During the Asylum Working Party of the Council of the European Union, about these points set up by the Commission there were different reactions from States.

In a contribution of the Italian Parliament on 11/11/2016 there has been expressed the agreement about the intent to use a Regulation in this field, in order to reach more convergence among Member States and also about its legal basis.

On the contrary, in the first examination of the proposal for a Qualification Regulation by the Council of European Union on 15 December 2016(presidency Slovakia), Czech Republic and Estonia affirmed that this change is not justified and a Member State should have a margin of choice. This position was retreated by Estonia but not by Czech Republic and furthermore, in the examination of the compromise proposal of the Presidency on 24 March 2017 by Justice and Home Affairs Counsellors on 5/04/2017, Slovakia stances this position. Regarding to Spain it expresses “doubts about the suitability of the legal basis for turning the act into a regulation”. These positions are not changed in the last examination of the last compromise proposal of the Presidency on 27 April 2017 by JHA Consuellors on 10 May.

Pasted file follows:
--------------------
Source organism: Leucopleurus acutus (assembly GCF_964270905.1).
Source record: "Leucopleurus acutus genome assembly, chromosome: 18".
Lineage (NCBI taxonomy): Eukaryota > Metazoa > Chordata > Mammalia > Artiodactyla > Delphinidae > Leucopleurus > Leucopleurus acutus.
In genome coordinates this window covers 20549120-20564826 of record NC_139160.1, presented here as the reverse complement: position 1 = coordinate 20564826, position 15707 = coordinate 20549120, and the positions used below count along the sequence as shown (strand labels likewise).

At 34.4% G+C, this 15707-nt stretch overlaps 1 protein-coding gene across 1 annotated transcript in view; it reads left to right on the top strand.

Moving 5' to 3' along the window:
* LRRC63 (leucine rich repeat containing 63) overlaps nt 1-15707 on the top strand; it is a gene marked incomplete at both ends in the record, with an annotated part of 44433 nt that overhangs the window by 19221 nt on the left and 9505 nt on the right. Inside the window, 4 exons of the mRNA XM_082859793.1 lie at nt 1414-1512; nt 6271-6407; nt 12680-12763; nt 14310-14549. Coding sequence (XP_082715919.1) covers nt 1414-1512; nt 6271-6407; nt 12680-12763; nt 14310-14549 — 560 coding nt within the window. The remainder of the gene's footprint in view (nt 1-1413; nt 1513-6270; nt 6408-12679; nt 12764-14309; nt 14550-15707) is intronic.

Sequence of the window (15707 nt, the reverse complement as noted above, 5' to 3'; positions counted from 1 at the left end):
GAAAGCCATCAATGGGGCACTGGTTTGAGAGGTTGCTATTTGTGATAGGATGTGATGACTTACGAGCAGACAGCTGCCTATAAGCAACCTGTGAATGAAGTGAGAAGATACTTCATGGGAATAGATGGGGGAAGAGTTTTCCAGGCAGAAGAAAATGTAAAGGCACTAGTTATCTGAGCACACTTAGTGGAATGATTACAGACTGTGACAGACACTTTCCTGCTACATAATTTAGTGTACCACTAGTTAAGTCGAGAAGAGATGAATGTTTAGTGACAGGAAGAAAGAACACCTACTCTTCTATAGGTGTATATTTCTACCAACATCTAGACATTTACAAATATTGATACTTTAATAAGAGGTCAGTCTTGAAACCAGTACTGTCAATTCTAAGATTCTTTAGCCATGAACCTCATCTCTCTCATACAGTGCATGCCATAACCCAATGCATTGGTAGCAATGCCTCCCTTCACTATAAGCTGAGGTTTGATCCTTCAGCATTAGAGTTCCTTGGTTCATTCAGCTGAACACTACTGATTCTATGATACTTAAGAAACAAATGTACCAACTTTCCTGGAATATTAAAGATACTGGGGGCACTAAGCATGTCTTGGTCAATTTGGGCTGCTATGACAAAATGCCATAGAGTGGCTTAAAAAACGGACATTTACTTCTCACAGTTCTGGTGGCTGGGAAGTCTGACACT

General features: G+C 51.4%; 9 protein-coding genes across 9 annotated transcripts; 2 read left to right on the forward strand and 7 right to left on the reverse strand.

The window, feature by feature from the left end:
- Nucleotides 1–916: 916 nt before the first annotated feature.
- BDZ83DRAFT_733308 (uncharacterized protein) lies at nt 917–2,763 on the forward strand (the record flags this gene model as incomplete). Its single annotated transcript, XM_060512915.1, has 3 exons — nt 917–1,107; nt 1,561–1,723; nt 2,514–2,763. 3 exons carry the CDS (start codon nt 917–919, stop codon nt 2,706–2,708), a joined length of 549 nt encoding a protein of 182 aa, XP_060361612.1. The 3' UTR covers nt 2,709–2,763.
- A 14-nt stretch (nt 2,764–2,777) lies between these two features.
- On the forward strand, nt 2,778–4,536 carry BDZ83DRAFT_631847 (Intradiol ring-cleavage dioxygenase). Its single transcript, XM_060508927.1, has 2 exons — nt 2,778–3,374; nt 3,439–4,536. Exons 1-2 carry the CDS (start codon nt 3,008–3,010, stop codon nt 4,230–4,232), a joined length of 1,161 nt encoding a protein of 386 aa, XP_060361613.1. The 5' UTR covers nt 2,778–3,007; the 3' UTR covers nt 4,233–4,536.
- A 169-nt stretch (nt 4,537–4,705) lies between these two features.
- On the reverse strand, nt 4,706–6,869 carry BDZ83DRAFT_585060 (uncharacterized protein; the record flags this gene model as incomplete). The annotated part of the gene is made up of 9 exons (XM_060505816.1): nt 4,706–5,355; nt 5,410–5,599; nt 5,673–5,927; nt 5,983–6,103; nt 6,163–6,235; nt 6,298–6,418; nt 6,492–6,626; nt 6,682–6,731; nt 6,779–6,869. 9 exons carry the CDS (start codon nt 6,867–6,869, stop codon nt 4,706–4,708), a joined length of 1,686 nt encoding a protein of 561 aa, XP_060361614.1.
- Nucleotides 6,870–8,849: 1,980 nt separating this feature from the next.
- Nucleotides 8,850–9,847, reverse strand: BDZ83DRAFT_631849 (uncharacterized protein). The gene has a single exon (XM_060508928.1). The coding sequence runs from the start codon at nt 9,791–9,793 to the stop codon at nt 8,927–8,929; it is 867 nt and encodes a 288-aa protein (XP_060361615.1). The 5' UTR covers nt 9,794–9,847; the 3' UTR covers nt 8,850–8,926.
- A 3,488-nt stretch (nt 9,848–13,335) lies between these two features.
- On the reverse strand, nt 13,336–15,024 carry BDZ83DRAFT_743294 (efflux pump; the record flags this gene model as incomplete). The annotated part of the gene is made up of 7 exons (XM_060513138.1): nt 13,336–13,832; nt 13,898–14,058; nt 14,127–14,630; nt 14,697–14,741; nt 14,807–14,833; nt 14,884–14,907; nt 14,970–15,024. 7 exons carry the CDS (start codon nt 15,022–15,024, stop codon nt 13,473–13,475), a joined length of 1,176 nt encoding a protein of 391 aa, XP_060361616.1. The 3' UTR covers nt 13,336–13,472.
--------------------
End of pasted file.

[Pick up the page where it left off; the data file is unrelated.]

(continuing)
In the European Parliament, the Committee on Civil Liberties, Justice and Home Affairs (here and after Committee LIBE), chose Tanja Fajon (S&D) as the special rapporteur for the examination of the proposal of the Commission on the Qualification Regulation. She wrote the draft report after several debates with stakeholders and shadow rapporteurs, and she put in evidence a general agreement about the changing of the Directive into a Regulation[3]. During parliamentary debates has been underlined the fact that a proposal for a Qualification Regulation is seen as an important possibility to reach harmonization of criteria determining beneficiaries of international protection, and to give a better definition of rights that these people have to obtain.